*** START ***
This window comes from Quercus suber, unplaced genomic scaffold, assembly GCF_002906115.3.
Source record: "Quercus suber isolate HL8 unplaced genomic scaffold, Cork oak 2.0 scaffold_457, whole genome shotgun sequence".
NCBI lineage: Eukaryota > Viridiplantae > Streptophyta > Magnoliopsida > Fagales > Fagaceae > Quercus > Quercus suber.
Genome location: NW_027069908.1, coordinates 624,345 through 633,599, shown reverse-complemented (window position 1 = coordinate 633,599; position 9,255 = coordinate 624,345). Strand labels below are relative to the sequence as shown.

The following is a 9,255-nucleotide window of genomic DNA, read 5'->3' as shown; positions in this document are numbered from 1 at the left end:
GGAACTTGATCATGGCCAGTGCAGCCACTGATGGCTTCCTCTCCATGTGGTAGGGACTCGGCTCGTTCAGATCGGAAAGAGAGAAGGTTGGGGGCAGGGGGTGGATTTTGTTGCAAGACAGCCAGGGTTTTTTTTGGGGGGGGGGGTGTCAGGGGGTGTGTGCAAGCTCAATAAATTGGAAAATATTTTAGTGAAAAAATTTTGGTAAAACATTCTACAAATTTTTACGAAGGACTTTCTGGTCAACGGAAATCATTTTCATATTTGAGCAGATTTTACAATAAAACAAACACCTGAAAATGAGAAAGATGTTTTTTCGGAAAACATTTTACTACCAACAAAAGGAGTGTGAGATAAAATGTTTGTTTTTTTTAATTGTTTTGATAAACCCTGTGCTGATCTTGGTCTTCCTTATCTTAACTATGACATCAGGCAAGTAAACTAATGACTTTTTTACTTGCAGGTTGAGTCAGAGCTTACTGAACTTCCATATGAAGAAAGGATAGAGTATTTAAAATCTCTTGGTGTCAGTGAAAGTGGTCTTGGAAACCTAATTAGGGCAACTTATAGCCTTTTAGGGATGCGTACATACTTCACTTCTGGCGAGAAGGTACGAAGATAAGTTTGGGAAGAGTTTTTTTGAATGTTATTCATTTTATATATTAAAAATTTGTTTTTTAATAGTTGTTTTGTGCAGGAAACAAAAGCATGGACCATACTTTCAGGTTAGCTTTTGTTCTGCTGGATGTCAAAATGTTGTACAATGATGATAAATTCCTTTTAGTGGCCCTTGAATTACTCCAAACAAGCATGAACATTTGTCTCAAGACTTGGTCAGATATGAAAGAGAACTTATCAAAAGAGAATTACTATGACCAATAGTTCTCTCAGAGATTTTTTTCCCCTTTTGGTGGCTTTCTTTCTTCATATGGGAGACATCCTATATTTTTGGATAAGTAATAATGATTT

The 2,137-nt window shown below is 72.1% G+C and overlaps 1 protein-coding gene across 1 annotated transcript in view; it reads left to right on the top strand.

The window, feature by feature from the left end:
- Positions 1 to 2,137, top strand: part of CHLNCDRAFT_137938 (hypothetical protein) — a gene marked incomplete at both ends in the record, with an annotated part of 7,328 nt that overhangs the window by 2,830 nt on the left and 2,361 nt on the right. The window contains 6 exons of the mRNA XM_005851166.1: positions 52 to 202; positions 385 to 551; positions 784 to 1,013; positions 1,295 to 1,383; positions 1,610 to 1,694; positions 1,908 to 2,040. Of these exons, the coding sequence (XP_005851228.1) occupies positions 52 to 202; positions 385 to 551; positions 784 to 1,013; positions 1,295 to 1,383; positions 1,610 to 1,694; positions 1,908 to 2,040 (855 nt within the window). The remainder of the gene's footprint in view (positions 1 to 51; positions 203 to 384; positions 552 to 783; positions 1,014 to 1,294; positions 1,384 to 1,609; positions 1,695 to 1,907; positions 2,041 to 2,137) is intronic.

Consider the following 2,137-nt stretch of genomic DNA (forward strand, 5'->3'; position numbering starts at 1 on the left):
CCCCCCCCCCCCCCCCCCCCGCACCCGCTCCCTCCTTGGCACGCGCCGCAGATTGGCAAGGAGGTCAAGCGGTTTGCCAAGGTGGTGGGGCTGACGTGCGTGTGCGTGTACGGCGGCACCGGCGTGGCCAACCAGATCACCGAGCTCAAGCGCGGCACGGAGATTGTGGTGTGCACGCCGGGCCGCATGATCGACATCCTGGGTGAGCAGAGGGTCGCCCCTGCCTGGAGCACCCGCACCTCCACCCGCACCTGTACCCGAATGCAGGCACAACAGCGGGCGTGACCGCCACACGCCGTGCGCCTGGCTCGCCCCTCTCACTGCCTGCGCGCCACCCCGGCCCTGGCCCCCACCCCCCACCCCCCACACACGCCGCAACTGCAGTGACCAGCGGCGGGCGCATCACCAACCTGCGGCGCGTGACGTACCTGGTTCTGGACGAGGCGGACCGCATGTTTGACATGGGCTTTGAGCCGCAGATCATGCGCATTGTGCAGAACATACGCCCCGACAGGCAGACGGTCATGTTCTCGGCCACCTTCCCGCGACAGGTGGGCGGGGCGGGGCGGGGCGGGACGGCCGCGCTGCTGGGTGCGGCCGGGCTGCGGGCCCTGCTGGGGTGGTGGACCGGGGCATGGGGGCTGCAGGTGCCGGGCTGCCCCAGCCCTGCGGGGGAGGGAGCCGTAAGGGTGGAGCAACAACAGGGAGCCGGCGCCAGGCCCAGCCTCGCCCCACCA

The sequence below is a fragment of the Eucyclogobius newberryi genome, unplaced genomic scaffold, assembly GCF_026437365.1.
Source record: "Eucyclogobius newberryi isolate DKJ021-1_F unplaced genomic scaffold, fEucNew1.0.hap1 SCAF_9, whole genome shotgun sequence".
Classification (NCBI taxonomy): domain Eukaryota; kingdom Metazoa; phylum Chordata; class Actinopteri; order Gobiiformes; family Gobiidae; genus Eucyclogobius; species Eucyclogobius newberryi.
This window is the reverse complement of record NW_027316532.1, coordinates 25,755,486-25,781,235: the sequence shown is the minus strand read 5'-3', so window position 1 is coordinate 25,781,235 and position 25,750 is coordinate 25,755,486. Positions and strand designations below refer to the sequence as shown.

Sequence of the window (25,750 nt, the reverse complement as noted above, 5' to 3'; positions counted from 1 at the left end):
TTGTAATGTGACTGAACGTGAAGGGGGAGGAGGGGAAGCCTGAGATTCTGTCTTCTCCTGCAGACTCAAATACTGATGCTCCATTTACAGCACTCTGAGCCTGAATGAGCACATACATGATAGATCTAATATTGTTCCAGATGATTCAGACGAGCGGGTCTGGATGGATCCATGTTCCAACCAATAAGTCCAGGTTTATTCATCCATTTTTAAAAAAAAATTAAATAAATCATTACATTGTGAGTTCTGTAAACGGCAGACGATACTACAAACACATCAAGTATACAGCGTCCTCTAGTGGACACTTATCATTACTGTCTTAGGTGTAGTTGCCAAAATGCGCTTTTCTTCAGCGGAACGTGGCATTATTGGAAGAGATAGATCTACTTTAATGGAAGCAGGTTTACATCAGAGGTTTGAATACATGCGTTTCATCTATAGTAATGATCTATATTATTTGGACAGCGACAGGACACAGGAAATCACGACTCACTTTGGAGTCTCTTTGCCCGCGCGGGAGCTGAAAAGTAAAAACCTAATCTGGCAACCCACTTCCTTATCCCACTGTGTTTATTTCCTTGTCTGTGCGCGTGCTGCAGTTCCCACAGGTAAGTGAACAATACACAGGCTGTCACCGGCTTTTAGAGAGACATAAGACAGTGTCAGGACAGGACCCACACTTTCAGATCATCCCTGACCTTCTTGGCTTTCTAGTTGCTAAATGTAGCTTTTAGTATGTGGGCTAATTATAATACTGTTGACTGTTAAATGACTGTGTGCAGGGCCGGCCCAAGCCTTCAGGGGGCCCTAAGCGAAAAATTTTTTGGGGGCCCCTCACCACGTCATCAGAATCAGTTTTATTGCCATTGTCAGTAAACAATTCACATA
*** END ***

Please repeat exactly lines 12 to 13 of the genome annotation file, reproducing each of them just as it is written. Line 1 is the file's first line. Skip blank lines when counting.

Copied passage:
The sequence below is a fragment of the Eucyclogobius newberryi genome, unplaced genomic scaffold, assembly GCF_026437365.1.
Source record: "Eucyclogobius newberryi isolate DKJ021-1_F unplaced genomic scaffold, fEucNew1.0.hap1 SCAF_9, whole genome shotgun sequence".